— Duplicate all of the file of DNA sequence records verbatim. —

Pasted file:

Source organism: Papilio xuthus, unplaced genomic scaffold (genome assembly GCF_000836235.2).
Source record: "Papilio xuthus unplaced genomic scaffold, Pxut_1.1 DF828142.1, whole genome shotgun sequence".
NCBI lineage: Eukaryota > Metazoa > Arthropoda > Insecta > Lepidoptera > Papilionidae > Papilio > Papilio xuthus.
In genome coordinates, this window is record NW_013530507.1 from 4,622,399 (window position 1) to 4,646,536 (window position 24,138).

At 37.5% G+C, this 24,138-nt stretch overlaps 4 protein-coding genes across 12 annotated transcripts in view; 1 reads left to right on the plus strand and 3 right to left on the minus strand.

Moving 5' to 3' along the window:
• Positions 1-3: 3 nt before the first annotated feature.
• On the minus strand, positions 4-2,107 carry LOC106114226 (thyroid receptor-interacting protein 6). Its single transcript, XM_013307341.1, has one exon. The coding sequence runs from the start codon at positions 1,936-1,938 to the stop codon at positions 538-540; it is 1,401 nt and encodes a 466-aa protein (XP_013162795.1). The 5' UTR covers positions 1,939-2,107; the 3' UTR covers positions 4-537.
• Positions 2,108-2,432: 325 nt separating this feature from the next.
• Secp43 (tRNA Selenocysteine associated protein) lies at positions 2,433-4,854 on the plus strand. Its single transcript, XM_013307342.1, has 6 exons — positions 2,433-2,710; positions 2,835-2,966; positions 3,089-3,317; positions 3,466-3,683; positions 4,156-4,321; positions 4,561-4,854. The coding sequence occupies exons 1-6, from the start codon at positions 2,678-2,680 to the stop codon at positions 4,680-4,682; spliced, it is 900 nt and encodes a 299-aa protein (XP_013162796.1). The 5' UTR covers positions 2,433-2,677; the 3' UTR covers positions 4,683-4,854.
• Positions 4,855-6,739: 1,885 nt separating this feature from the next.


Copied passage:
Source organism: Papilio xuthus, unplaced genomic scaffold (genome assembly GCF_000836235.2).
Source record: "Papilio xuthus unplaced genomic scaffold, Pxut_1.1 DF828142.1, whole genome shotgun sequence".
NCBI lineage: Eukaryota > Metazoa > Arthropoda > Insecta > Lepidoptera > Papilionidae > Papilio > Papilio xuthus.
In genome coordinates, this window is record NW_013530507.1 from 4,622,399 (window position 1) to 4,646,536 (window position 24,138).

At 37.5% G+C, this 24,138-nt stretch overlaps 4 protein-coding genes across 12 annotated transcripts in view; 1 reads left to right on the plus strand and 3 right to left on the minus strand.

Moving 5' to 3' along the window:
• Positions 1-3: 3 nt before the first annotated feature.
• On the minus strand, positions 4-2,107 carry LOC106114226 (thyroid receptor-interacting protein 6). Its single transcript, XM_013307341.1, has one exon. The coding sequence runs from the start codon at positions 1,936-1,938 to the stop codon at positions 538-540; it is 1,401 nt and encodes a 466-aa protein (XP_013162795.1). The 5' UTR covers positions 1,939-2,107; the 3' UTR covers positions 4-537.
• Positions 2,108-2,432: 325 nt separating this feature from the next.
• Secp43 (tRNA Selenocysteine associated protein) lies at positions 2,433-4,854 on the plus strand. Its single transcript, XM_013307342.1, has 6 exons — positions 2,433-2,710; positions 2,835-2,966; positions 3,089-3,317; positions 3,466-3,683; positions 4,156-4,321; positions 4,561-4,854. The coding sequence occupies exons 1-6, from the start codon at positions 2,678-2,680 to the stop codon at positions 4,680-4,682; spliced, it is 900 nt and encodes a 299-aa protein (XP_013162796.1). The 5' UTR covers positions 2,433-2,677; the 3' UTR covers positions 4,683-4,854.
• Positions 4,855-6,739: 1,885 nt separating this feature from the next.